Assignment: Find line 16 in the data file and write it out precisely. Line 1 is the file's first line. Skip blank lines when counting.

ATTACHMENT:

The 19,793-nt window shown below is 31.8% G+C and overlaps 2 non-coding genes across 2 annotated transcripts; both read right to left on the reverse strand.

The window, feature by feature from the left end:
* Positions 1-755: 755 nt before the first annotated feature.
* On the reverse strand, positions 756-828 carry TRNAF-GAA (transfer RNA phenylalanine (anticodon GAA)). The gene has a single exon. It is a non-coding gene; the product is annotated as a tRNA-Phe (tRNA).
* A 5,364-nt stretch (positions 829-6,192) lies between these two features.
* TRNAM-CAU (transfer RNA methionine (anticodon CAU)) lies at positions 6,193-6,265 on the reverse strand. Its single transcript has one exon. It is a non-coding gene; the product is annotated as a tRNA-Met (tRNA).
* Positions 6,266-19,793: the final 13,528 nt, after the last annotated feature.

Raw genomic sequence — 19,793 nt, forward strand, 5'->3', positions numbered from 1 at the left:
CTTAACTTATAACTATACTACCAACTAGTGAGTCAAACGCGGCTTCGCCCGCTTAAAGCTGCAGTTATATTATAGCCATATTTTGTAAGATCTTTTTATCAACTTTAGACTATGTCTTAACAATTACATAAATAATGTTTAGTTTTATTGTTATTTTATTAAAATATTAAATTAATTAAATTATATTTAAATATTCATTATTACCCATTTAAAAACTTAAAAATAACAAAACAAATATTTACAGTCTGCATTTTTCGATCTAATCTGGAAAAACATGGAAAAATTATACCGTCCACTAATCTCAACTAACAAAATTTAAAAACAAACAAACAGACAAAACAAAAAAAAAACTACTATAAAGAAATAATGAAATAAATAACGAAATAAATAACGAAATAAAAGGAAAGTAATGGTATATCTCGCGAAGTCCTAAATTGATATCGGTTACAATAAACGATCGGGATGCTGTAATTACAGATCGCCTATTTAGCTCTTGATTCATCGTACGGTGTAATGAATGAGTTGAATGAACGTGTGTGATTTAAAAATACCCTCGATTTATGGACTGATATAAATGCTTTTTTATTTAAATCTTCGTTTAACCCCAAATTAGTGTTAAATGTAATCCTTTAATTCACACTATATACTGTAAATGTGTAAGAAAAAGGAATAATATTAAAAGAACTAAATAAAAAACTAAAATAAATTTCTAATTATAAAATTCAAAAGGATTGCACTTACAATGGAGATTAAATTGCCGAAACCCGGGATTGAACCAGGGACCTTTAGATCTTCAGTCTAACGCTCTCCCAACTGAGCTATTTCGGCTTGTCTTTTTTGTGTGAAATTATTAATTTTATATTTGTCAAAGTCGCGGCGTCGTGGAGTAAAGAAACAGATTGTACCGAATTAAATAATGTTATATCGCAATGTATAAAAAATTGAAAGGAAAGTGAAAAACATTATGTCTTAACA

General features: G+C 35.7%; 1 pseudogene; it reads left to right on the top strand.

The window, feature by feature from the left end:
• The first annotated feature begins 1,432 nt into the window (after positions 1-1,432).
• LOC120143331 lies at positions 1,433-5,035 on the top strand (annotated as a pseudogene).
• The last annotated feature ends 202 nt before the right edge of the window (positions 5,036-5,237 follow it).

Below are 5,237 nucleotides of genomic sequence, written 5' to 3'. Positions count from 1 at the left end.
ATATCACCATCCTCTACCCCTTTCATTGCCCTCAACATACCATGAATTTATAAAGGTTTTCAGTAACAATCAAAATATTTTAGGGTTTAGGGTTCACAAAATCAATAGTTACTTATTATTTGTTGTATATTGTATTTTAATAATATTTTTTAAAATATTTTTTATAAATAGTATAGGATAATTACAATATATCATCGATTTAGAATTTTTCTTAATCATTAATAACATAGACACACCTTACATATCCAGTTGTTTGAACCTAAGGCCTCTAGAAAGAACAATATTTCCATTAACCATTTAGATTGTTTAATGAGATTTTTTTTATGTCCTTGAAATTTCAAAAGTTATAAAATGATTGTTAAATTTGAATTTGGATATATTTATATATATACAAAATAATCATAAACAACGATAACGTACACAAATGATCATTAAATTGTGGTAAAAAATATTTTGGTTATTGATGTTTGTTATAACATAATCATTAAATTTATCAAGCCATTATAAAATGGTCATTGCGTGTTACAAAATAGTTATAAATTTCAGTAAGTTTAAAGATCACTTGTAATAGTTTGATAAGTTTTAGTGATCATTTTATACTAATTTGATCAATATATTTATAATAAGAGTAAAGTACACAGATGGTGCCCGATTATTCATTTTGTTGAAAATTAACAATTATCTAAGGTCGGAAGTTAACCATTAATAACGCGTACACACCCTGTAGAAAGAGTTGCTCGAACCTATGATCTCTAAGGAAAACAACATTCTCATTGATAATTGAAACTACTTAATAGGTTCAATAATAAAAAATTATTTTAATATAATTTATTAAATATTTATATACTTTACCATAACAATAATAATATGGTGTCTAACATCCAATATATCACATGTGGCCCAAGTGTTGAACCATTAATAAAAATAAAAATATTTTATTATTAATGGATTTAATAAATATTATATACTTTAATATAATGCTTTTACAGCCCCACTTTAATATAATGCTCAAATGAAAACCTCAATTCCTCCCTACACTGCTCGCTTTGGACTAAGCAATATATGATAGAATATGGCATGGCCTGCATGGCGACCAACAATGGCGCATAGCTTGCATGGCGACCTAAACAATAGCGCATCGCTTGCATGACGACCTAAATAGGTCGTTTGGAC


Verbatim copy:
ATATCACCATCCTCTACCCCTTTCATTGCCCTCAACATACCATGAATTTATAAAGGTTTTCAGTAACAATCAAAATATTTTAGGGTTTAGGGTTCACAAAATCAATAGTTACTTATTATTTGTTGTATATTGTATTTTAATAATATTTTTTAAAATATTTTTTATAAATAGTATAGGATAATTACAATATATCATCGATTTAGAATTTTTCTTAATCATTAATAACATAGACACACCTTACATATCCAGTTGTTTGAACCTAAGGCCTCTAGAAAGAACAATATTTCCATTAACCATTTAGATTGTTTAATGAGATTTTTTTTATGTCCTTGAAATTTCAAAAGTTATAAAATGATTGTTAAATTTGAATTTGGATATATTTATATATATACAAAATAATCATAAACAACGATAACGTACACAAATGATCATTAAATTGTGGTAAAAAATATTTTGGTTATTGATGTTTGTTATAACATAATCATTAAATTTATCAAGCCATTATAAAATGGTCATTGCGTGTTACAAAATAGTTATAAATTTCAGTAAGTTTAAAGATCACTTGTAATAGTTTGATAAGTTTTAGTGATCATTTTATACTAATTTGATCAATATATTTATAATAAGAGTAAAGTACACAGATGGTGCCCGATTATTCATTTTGTTGAAAATTAACAATTATCTAAGGTCGGAAGTTAACCATTAATAACGCGTACACACCCTGTAGAAAGAGTTGCTCGAACCTATGATCTCTAAGGAAAACAACATTCTCATTGATAATTGAAACTACTTAATAGGTTCAATAATAAAAAATTATTTTAATATAATTTATTAAATATTTATATACTTTACCATAACAATAATAATATGGTGTCTAACATCCAATATATCACATGTGGCCCAAGTGTTGAACCATTAATAAAAATAAAAATATTTTATTATTAATGGATTTAATAAATATTATATACTTTAATATAATGCTTTTACAGCCCCACTTTAATATAATGCTCAAATGAAAACCTCAATTCCTCCCTACACTGCTCGCTTTGGACTAAGCAATATATGATAGAATATGGCATGGCCTGCATGGCGACCAACAATGGCGCATAGCTTGCATGGCGACCTAAACAATAGCGCATCGCTTGCATGACGACCTAAATAGGTCGTTTGGAC